Fisheries Management

Overfishing and the Replacement of Demersal Finfish by Shellfish: An Example from the English Channel

Filed under: Fisheries Management, Projects 

Note: this research, and other similar findings, illustrate the fact that fish stocks do not exist in isolation, thus emphasizing the importance of an ecosystem approach to fisheries management.

July 10th, 2014, by Carlotta Molfeese, Doug Beare, Jason M. Hall-Spencer, Research Article on


The worldwide depletion of major fish stocks through intensive industrial fishing is thought to have profoundly altered the trophic structure of marine ecosystems. Here we assess changes in the trophic structure of the English Channel marine ecosystem using a 90-year time-series (1920–2010) of commercial fishery landings. Our analysis was based on estimates of the mean trophic level (mTL) of annual landings and the Fishing-in-Balance index (FiB). Food webs of the Channel ecosystem have been altered, as shown by a significant decline in the mTL of fishery landings whilst increases in the FiB index suggest increased fishing effort and fishery expansion. Large, high trophic level species (e.g. spurdog, cod, ling) have been increasingly replaced by smaller, low trophic level fish (e.g. small spotted catsharks) and invertebrates (e.g. scallops, crabs and lobster). Declining trophic levels in fisheries catches have occurred worldwide, with fish catches progressively being replaced by invertebrates. We argue that a network of fisheries closures would help rebalance the trophic status of the Channel and allow regeneration of marine ecosystems.


Effects of overfishing on marine trophic structure

The field of historical marine ecology has introduced a different perspective to our understanding of marine ecosystems; it has revealed that overfishing has had profound effects on coastal ecosystems worldwide for centuries [1][2]. The historical response to overfishing is an increase in fishing effort, an expansion to new and deeper grounds and a shift to new target species [3]. In the last decade, fisheries have shifted towards smaller, lower-trophic level species as large predatory species with a higher economic value had been depleted [4]. This phenomenon, known as “fishing down marine food webs” was first described by [5] in 1998: they demonstrated a decline in the trophic level of global fisheries landings from 3.3 units in the early 1950s to 3.1 in 1994. Studies performed independently from commercial catch data on smaller, regional scales over the last decades have shown even more rapid declines in trophic level.

Fisheries typically remove top predators first and as a result their direct competitors and prey are able to prosper, affecting the overall productivity and ecological stability of the ecosystem[1]. Severe declines in the populations of major predator species have now been reported around the world [6][7]. Overexploitation of a species can have cascading effects and have the potential to trigger regime shifts altering the ecological function of marine systems [8][9]. In many instances, the decline of finfish species has been followed by an increase in their invertebrate prey [10][11] and although new and economically viable fisheries have developed for these new target species, concerns have been raised about their long-term sustainability as well as shifts towards homogenized, simplified ecosystems [12][13].

In the present study, we used a 90-year dataset of international catch statistics from the English Channel marine ecosystem, a region that has numerous important fishing ports and where finfish landings now make up a far smaller proportion of the catch than they did historically (Figure 1). This dataset spans a period of intensive fishing which we use to assess whether there has been a trend for ‘fishing down’ food webs in a region where it has not been reported before. Finally, we discuss the way forwards to improve fisheries sustainability using area closures to aid recovery of marine ecosystems.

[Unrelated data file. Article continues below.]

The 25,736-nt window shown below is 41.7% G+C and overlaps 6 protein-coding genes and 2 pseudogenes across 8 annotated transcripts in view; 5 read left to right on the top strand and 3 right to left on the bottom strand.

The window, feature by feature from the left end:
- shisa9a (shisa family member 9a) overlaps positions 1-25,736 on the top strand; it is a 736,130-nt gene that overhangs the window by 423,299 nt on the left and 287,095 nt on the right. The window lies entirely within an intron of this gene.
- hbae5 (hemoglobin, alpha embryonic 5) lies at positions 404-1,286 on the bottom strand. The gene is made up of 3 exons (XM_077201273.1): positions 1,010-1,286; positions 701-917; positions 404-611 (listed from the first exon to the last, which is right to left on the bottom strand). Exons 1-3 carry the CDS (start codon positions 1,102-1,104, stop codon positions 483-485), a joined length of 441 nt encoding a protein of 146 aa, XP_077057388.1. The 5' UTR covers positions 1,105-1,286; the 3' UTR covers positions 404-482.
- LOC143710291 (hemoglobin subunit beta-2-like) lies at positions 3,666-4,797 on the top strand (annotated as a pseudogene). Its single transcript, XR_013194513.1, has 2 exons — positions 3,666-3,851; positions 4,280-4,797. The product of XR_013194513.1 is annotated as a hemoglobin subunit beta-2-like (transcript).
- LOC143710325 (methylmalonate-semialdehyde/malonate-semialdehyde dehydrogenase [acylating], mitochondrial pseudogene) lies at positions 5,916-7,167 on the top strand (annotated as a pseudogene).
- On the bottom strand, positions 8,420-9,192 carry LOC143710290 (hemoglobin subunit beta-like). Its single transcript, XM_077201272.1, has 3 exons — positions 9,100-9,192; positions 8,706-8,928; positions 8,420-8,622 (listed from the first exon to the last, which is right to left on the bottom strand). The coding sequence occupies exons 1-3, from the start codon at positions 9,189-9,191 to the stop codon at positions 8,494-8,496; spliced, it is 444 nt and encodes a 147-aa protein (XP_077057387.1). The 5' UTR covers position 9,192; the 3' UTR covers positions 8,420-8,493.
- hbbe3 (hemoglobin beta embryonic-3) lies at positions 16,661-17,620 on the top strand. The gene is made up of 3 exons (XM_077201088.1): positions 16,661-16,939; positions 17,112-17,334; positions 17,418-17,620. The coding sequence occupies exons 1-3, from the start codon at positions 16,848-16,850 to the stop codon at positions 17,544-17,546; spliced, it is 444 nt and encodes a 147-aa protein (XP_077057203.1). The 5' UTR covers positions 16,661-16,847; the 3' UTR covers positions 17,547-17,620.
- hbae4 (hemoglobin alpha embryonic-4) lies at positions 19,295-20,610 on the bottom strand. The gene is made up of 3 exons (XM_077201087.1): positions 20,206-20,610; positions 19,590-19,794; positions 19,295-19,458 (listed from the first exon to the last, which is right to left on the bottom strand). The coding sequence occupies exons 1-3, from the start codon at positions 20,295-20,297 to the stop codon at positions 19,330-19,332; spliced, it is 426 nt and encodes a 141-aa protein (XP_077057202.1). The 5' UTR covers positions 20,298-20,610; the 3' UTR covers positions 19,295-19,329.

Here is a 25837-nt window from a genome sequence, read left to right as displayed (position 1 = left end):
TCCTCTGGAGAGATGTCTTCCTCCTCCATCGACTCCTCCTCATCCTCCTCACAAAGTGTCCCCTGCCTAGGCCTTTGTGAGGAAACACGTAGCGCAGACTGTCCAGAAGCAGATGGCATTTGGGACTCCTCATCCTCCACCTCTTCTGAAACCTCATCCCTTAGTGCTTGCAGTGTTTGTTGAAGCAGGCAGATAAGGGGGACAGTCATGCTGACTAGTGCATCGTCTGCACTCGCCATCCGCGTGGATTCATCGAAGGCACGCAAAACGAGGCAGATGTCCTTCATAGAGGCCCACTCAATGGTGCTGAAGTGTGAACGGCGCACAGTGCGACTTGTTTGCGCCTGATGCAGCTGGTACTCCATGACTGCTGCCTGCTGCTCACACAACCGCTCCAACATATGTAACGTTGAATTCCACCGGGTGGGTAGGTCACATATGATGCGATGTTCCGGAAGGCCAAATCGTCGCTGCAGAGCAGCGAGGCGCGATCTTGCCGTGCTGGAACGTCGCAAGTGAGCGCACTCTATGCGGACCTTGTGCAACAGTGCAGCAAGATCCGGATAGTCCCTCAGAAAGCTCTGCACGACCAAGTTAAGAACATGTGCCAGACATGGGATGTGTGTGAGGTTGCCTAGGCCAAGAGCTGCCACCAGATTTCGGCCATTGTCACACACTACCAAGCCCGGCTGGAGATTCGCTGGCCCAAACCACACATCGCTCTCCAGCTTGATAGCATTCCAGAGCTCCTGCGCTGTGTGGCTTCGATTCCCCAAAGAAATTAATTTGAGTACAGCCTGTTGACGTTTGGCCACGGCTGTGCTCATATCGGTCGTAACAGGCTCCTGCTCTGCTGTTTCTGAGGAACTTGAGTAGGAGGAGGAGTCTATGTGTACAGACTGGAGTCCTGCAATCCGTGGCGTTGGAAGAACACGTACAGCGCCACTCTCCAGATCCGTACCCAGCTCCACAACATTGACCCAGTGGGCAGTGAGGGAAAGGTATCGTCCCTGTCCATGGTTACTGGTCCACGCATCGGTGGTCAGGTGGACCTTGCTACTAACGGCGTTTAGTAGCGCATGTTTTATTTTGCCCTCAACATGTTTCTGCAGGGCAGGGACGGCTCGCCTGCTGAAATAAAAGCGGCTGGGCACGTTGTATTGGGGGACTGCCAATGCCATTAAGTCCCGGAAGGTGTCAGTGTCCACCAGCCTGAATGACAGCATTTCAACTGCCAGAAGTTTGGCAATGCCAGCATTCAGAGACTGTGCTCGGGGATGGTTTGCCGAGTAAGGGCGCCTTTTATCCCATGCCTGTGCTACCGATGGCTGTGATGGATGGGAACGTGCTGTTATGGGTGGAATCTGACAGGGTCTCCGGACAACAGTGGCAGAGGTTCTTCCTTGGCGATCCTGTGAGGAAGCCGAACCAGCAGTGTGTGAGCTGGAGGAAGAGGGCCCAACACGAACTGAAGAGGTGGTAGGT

Read more of the research article here

Several mainstream media sources covered this research: The Telegraph, Western Morning News, and The Plymouth Herald

“More fish in the sea” is not a reason to keep overfishing

Filed under: Fisheries Management 

Yum. Bristlemouth. Photo courtesy of NOAA

March 12th, 2014, by Amelia Urry on

Bristlemouth à la beurre. Miso-seared mola mola. Lanternfish tartare.

If you’ve never seen these things on a menu, that’s probably because humans don’t generally catch or eat the denizens of the mesopelagic zone, that slice of sea about 656 to 3,280 feet below the ocean surface (also known as 200 to 1000 meters, which is much easier to remember). Lying just below the pelagic, the top layer of the open sea where most of the fish we’re familiar with live, the mesopelagic is apparently much more lively than we thought.

paper published last month in the journal Nature Communications revised the estimate of biomass in this “twilight zone” of the ocean up from 1 billion tons to more than 10 billion — meaning these deep-dwellers actually make up something like 95 percent of the total fish in the sea.

This might sound like good news — lots more fish! — but it’s not nearly as good as some news outlets would have you believe. The right-wing blog Powerline optimistically asserted that “maybe overfishing of tuna won’t turn out to be quite the crisis we thought it was,” while The National Review’s Greg Pollowitz told us to stop worrying about ocean pollution since deep-water “deserts” under trash gyres turn out to be chock-full of fish. Even Popular Science overplayed the positive angle in its subhead: “Good news for fish. And humans who like fish.” (To be fair, a caveat followed in the piece itself: “This study doesn’t have much relevance for the issue of overfishing, which is an enormous and still growing problem.”)

I like fish, but I don’t expect to be picking dragonfish bones out of my teeth anytime soon. Deep-sea biologist Andrew David Thaler points out that media coverage of this study has distinctly neglected context — namely that, while this news teaches us a lot about the mechanics of the open ocean food chain, and may even explain why the sea is so good at absorbing our extra carbon, it really has little to bring to the human dinner table. Yes, there are a lot of (weird) fish out there, but that’s not a good excuse to keep dumping plastic in the Pacific or fishing bluefin tuna to extinction.

Not to mention that mesopelagic fish have been undercounted precisely because they are extraordinarily good at evading the trawl nets sent down to survey them. (So don’t get too excited about plundering this untapped food source, at least not yet.) The new research was done with sonar instead — harder to dodge that sound wave, huh, myctophids?

Read more here